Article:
WHAT WE DID ON OUR HOLIDAYS
Being the first of, I hope, many monochromatic memories from five decades of technicolour globe trotting.
I started keeping diaries, some might call them journals or day books, back in 1974, and I still keep them today. I use undated, lined A4 books in which I number the pages myself, and keep indexes both of subjects covered and of the people who have written in them. So it’s a relatively simple matter for me to find, for example, that the first holiday I recorded in this way was a jaunt by Carol and I around Southern Ireland in September 1977.
This book will consist of entries from those diaries, sometimes edited, paraphrased or precised, to make them flow more easily. So, effectively, the original diary entries will become the first draft of the book. I have also included some pages scanned directly from the diaries, from which a reader can get a more authentic flavour of exactly how they were written.
The holidays ramble from Ireland to Mexico, Africa, India, Japan, Europe and, several times, the USA. They cover our first global wanderings from before Carol and I got married, through the years when we had our children with us and conclude with our trips after the children had left home. The first holiday is in 1974, and the most recent (for the purpose of this project) was in Sri Lanka during 2016.
For the record, I spent most of my working life as a music journalist, while Carol worked as a BBC tv producer for many years, before becoming a secondary school teacher. This book barely touches on those aspects of our lives, so it might add a hint of colour if I say that I interviewed the likes of Paul McCartney, Abba and The Cure, and Carol produced Points Of View during the course of which she found herself being chased down the corridors of the BBC tv centre by a cyberman.
1 September 1977 : Southern Ireland
Thursday : This place is not real. Dublin is a decaying, archaic city and, in its own way, very beautiful, even in the drizzling rain. You know you’re not in England anymore because of the telephone boxes, street signs, car number plates and butter pats, all of which are quite different from their mainland equivalents.
Kerry butter is particularly delicious, as are their potatoes.
We spent our first night in the Gresham Hotel, a bizarre establishment where we ordered up a couple pints of Guinness, because we had been told that it was far superior to the drink sold in England under the same name. It turned out to be fizzy.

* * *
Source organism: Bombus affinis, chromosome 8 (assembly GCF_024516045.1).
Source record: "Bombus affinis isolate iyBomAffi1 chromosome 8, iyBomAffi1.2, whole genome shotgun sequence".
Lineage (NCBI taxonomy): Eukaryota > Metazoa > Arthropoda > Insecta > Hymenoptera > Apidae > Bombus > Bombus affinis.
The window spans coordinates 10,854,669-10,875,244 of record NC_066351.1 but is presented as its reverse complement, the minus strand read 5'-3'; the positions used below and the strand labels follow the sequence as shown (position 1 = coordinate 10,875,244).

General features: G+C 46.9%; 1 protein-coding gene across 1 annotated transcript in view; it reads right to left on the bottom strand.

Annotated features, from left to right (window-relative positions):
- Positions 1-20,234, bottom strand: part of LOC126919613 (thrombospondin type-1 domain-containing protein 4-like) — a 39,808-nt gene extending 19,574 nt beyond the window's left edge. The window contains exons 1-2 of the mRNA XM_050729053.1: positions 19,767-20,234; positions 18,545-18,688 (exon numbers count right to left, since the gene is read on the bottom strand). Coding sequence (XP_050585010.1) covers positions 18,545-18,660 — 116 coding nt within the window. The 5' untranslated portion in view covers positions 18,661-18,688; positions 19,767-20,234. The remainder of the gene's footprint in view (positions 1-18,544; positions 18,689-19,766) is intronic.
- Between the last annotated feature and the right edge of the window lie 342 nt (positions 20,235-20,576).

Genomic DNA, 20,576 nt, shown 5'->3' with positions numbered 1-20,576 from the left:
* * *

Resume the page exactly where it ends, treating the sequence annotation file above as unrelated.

Sunday : Dublin is in the grip of hurling fever. We drove out towards Glendalough in County Wicklow and, en route, stopped at a pub near Blessington where a sweet little girl called Breeda, urged on by her father, danced jigs for us on the bar while we chatted to several of her relatives and sipped a rather better pint of Ireland’s most famous dry stout.
At Glandalough we walked through its beautiful churches, and met a priest who offered to marry us. Later, we drove on up tiny, winding hillside roads into the clouds, then down again into the valleys aiming for Carlow, but we ended up in Murphy’s Hotel, Tinahely, drinking with two locals called, yes, Mick and Paddy. We enjoyed the music supplied by three accordionists and Carol was the hit of the evening. Every man in the bar danced with her. Mick proved to be a bit of a groper, but a decent dancer. Lovely way to spend an evening. We also encountered a drunk truck driver, very enamoured of Elvis Presley, who sang and danced by himself.
Before we left London, we had been supplied with notes and advice about Ireland from Carol’s tv producer colleague Nuala O’Faolain which proved invaluable. For example, Des, the publican in Murphy’s, turned out to know Nuala well, and also knew some friends of our Islington neighbour Carol Hutton’s up in the North. We immediately had a sense of Ireland as a place where a sense of community is very meaningful.
In O’Connor’s pub, we saw a three-piece group rendering country and western songs with strong Irish accents. “Some o’ dem’s goin’ down to Mexico” and ‘Da ting dat Oi love most of all’s da ting dat Oi can’t get.”
Monday : After a duff night in a b’n’b near Tramore, my spirits were lifted by discovering a cache of copies of the Marvel comic Howard The Duck No1 in a local newsagent’s.
Tuesday : The weather improved dramatically for our visits to Cork, Dungarvon and the Old Head Of Kinsale. In Cork, we bought an LP of traditional Irish pipe and fiddle music, only to realise later that it had been recorded in America. Of course it was. During the great depression, hundreds of thousands of Irish people moved to America seeking a better life, and they took their music with them. Recording facilities in Ireland at that time were minimal, so most off the early recordings of Irish folk music were made in studios across the Atlantic. Also in Cork, we bought some Barry’s tea to take home for friends, plus Wheels Of The World, a sampler of traditional Irish music.